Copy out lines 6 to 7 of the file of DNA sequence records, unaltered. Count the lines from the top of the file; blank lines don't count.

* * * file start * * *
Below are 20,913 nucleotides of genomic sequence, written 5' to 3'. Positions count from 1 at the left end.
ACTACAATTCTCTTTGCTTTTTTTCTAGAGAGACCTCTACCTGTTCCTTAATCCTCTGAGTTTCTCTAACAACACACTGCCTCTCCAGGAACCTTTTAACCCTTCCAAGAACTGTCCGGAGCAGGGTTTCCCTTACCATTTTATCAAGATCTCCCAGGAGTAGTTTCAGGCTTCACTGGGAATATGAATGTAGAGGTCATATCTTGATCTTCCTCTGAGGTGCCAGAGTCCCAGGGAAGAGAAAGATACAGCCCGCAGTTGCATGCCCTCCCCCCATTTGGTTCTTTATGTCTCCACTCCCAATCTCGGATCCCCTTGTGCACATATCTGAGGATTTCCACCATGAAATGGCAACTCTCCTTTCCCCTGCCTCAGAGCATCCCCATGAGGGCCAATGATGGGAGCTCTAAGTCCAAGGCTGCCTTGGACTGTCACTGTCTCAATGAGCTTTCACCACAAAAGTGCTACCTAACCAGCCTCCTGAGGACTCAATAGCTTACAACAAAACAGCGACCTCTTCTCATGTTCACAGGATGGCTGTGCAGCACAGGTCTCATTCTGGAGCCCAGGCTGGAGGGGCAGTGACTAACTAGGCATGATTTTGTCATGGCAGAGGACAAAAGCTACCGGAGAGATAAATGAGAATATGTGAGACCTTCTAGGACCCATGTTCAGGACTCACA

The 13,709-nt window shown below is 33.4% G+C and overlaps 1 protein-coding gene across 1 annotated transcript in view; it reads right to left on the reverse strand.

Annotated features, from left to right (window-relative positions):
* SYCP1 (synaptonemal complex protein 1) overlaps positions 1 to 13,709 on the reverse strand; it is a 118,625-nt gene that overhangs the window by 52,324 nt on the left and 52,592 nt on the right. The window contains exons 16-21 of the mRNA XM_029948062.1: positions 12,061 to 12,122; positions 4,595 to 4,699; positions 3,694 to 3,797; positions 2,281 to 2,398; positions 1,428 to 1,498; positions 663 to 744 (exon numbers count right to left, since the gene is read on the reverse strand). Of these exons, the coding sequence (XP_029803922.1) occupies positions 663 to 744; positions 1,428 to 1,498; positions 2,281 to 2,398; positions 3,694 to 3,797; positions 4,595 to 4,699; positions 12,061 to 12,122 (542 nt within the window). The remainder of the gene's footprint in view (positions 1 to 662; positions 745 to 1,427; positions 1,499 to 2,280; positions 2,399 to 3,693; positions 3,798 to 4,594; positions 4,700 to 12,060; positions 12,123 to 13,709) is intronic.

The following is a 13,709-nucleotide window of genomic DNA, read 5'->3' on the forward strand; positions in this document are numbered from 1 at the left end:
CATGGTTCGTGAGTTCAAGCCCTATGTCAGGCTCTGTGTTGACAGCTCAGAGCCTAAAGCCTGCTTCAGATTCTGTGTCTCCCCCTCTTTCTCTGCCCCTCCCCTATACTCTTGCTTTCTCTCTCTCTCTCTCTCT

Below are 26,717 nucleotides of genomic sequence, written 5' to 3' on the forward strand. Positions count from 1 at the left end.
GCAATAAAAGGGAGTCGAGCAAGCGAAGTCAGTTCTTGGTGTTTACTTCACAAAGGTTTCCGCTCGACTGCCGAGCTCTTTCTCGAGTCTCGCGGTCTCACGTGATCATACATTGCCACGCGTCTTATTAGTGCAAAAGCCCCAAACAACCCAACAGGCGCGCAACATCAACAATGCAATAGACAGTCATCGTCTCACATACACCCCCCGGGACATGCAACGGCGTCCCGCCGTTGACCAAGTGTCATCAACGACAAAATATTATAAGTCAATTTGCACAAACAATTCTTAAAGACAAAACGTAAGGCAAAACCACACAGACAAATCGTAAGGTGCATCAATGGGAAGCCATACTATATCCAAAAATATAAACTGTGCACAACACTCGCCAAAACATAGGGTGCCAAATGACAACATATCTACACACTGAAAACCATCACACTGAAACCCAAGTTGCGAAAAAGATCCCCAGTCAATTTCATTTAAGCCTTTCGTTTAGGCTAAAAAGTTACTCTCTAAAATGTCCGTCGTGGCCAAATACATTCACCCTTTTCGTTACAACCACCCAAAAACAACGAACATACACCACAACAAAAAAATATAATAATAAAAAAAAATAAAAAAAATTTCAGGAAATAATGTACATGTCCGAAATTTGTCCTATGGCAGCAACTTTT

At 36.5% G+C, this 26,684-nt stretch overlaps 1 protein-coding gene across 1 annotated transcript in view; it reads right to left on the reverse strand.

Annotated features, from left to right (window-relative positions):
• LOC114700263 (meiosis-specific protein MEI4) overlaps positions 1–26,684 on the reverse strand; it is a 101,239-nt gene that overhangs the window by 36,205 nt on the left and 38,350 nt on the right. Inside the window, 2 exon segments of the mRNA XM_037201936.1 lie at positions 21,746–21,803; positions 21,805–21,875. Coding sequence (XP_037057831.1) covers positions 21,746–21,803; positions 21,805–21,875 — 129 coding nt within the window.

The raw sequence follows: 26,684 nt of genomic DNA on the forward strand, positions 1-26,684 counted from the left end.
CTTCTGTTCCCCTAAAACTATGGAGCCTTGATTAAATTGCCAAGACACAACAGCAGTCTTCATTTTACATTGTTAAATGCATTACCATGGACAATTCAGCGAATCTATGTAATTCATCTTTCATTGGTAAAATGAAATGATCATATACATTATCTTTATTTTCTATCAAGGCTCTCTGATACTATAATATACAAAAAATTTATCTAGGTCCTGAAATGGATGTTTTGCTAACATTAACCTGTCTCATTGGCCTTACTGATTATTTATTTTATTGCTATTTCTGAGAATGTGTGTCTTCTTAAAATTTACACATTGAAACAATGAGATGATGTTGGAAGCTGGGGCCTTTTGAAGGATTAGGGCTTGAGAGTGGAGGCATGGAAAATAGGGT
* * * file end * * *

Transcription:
The following is a 13,709-nucleotide window of genomic DNA, read 5'->3' on the forward strand; positions in this document are numbered from 1 at the left end:
CATGGTTCGTGAGTTCAAGCCCTATGTCAGGCTCTGTGTTGACAGCTCAGAGCCTAAAGCCTGCTTCAGATTCTGTGTCTCCCCCTCTTTCTCTGCCCCTCCCCTATACTCTTGCTTTCTCTCTCTCTCTCTCTCT